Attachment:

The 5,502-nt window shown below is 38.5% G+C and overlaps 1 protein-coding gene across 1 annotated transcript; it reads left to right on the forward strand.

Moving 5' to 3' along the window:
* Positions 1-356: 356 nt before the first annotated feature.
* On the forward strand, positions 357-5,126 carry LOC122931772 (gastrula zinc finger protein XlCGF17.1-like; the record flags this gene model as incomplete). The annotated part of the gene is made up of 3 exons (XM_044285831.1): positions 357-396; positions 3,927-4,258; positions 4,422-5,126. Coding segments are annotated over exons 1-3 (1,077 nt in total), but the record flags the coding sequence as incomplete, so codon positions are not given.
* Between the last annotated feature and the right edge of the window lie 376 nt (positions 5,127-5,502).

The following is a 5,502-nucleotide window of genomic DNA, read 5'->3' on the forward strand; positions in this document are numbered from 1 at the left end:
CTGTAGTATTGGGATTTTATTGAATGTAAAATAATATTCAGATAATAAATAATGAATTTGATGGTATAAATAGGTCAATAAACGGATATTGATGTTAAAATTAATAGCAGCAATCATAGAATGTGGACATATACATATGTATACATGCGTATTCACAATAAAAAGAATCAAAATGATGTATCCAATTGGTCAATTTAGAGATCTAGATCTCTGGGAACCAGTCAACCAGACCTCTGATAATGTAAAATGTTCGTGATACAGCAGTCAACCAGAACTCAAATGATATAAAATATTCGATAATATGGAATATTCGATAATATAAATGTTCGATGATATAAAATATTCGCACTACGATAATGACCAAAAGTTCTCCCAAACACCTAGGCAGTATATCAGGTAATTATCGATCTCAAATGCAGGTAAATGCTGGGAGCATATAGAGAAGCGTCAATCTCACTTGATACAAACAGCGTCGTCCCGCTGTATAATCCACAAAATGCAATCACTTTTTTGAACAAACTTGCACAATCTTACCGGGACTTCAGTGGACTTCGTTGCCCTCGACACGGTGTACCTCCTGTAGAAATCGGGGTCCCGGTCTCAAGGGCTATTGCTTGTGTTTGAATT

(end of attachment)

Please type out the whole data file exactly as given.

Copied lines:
The 5,502-nt window shown below is 38.5% G+C and overlaps 1 protein-coding gene across 1 annotated transcript; it reads left to right on the forward strand.

Moving 5' to 3' along the window:
* Positions 1-356: 356 nt before the first annotated feature.
* On the forward strand, positions 357-5,126 carry LOC122931772 (gastrula zinc finger protein XlCGF17.1-like; the record flags this gene model as incomplete). The annotated part of the gene is made up of 3 exons (XM_044285831.1): positions 357-396; positions 3,927-4,258; positions 4,422-5,126. Coding segments are annotated over exons 1-3 (1,077 nt in total), but the record flags the coding sequence as incomplete, so codon positions are not given.
* Between the last annotated feature and the right edge of the window lie 376 nt (positions 5,127-5,502).

The following is a 5,502-nucleotide window of genomic DNA, read 5'->3' on the forward strand; positions in this document are numbered from 1 at the left end:
CTGTAGTATTGGGATTTTATTGAATGTAAAATAATATTCAGATAATAAATAATGAATTTGATGGTATAAATAGGTCAATAAACGGATATTGATGTTAAAATTAATAGCAGCAATCATAGAATGTGGACATATACATATGTATACATGCGTATTCACAATAAAAAGAATCAAAATGATGTATCCAATTGGTCAATTTAGAGATCTAGATCTCTGGGAACCAGTCAACCAGACCTCTGATAATGTAAAATGTTCGTGATACAGCAGTCAACCAGAACTCAAATGATATAAAATATTCGATAATATGGAATATTCGATAATATAAATGTTCGATGATATAAAATATTCGCACTACGATAATGACCAAAAGTTCTCCCAAACACCTAGGCAGTATATCAGGTAATTATCGATCTCAAATGCAGGTAAATGCTGGGAGCATATAGAGAAGCGTCAATCTCACTTGATACAAACAGCGTCGTCCCGCTGTATAATCCACAAAATGCAATCACTTTTTTGAACAAACTTGCACAATCTTACCGGGACTTCAGTGGACTTCGTTGCCCTCGACACGGTGTACCTCCTGTAGAAATCGGGGTCCCGGTCTCAAGGGCTATTGCTTGTGTTTGAATT